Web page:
Do You Overspend at Christmas?
There are choruses of ‘It’s the Most Wonderful Time of the Year’ blaring out of every building; some of us are thinking “but is it really?!” as we begin to calculate how much money we’ve spent, and how much we don’t have. As it’s coming up to Christmas, you’ve spent all of your latest payday on presents, and now you’re wondering how you’re going to even afford the Christmas food shop, right?
It is so easy to get carried away with the excitement and festivities that we often forget to budget month by month in order to be able to afford the necessities such as food and bills! Don’t worry; it’s something we’re all guilty of once we get into the festive mood. If you’re anything like me, you’ll go overboard on presents for family members because of the look on their faces when you pick the perfect present.
So if you’ve overspent this Christmas there is no need to panic! All the supermarkets are always competing to get the best prices and deals through December, which means we get bags of bargains, and the best budget shop of the year!
If any of you have watched BBC’s Eat Well for Less? you will know that they often swap packaging of expensive brands and cheap brands to see if the families notice. The majority of the time they actually say how bad it tastes because they believe it’s a cheap brand, which goes to show we convince ourselves that expensive foods are nicer. Don’t fall into this trap! Go to Aldi, Lidl, or even a locally run shop and cut your food bill in half!
Top tip: If you go to mysupermarket.co.uk you can add items to your basket and the prices from each supermarket will show so you can always get the best deal and save yourself any extra expense.
December payday usually comes too late to actually spend on that year’s Christmas, which means you could budget some of it to spend in the January sales ready for next year’s Christmas presents. If you get on top of budgeting at the beginning of the year you will barely even notice the money missing each month. You don’t even have to buy something every month, you can put money in a money box towards buying presents over the months running up to Christmas, and that way you aren’t using a whole payday in October or November which will leave you worrying week to week on how you will survive until your next payday.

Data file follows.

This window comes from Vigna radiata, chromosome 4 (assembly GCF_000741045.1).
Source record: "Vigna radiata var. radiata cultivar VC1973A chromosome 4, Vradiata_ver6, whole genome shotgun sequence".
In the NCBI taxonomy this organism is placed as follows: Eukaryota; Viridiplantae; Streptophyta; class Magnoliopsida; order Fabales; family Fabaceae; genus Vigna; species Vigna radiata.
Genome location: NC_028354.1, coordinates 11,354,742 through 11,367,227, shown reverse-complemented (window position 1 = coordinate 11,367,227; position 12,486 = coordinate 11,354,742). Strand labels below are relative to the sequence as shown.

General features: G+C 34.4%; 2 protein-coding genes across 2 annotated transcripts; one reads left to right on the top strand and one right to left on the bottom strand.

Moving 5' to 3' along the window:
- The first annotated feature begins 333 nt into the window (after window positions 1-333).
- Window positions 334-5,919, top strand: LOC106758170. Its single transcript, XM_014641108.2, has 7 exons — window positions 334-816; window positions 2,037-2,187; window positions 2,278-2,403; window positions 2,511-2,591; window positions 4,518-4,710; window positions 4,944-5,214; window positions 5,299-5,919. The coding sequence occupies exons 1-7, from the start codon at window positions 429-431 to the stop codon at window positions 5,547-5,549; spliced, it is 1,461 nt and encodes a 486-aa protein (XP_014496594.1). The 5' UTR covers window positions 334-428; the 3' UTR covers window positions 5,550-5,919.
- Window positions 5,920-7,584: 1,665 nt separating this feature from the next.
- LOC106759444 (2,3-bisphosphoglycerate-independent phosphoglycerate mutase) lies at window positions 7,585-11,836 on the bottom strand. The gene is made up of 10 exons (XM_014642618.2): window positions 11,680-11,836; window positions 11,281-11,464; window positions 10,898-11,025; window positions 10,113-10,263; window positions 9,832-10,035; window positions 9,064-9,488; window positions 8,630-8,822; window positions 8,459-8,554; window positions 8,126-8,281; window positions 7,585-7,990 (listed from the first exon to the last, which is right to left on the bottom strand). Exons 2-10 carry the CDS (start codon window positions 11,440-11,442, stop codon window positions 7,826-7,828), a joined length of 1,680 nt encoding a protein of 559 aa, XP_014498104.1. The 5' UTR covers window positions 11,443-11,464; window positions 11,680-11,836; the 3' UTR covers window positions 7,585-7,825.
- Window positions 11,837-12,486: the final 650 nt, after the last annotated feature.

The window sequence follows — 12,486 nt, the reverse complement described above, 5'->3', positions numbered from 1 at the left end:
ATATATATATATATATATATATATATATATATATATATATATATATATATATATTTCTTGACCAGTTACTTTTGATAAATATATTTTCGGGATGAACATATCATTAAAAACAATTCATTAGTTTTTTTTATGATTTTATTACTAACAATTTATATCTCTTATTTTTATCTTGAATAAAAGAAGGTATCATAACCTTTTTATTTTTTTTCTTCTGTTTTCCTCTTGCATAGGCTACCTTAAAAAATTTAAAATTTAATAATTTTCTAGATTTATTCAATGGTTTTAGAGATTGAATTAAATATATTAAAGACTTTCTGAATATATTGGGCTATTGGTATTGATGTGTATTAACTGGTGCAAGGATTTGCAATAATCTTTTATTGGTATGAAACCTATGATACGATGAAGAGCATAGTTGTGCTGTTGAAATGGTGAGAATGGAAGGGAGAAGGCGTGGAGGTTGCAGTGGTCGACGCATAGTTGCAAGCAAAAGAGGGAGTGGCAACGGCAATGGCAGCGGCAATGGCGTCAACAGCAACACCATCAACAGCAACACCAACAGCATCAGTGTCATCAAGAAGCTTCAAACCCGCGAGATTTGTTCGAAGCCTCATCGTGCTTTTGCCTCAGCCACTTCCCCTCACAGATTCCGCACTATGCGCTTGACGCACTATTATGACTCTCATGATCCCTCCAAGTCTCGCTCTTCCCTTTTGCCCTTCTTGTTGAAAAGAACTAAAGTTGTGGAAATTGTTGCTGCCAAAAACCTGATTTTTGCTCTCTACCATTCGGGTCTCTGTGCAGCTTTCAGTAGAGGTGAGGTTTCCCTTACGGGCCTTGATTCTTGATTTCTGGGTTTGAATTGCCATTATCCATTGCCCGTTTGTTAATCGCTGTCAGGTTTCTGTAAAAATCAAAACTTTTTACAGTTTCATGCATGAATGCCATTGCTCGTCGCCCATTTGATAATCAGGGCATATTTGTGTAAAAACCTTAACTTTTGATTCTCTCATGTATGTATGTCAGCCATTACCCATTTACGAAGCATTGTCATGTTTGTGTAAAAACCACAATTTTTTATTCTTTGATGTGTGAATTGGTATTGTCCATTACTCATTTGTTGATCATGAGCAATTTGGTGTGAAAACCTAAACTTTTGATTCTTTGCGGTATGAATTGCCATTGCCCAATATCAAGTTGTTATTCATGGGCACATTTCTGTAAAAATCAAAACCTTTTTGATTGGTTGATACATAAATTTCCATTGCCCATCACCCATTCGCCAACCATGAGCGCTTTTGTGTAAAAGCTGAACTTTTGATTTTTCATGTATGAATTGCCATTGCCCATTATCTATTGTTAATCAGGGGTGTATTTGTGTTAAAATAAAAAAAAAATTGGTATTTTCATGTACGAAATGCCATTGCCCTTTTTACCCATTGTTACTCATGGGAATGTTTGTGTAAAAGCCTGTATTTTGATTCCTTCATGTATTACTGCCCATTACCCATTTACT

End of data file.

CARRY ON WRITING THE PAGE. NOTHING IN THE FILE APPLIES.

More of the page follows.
To begin with it can seem hard to start saving as you feel like you need the money there and then. Start with a couple of pound a week, and then once you’re in the habit of putting money in your pot start putting £5 a week. This will build up nicely and give you a base budget where you can eventually add bigger amounts to reach your desired total by December.
I’ve suggested using a money box as I think that it is too easy to use our bank accounts and debit or credit cards these days. We barely even feel like we’re spending real money because we can pay for stuff at the click of a button or a swipe of a card. As for physical money, it seems that we’re a bit more reluctant to say goodbye, and so if you are putting cash away each month you are unlikely to “borrow” money from your savings.
With all this money talk, don’t forget to actually enjoy your Christmas! That is the main part, and the less money worries you have, the more time you have to sit and enjoy time with your loved ones. Saving monthly throughout the year could mean that you can say no to that dreaded extra shift on Christmas Eve or Boxing Day and spend extra time – not money – celebrating.
Written by Robyn Evans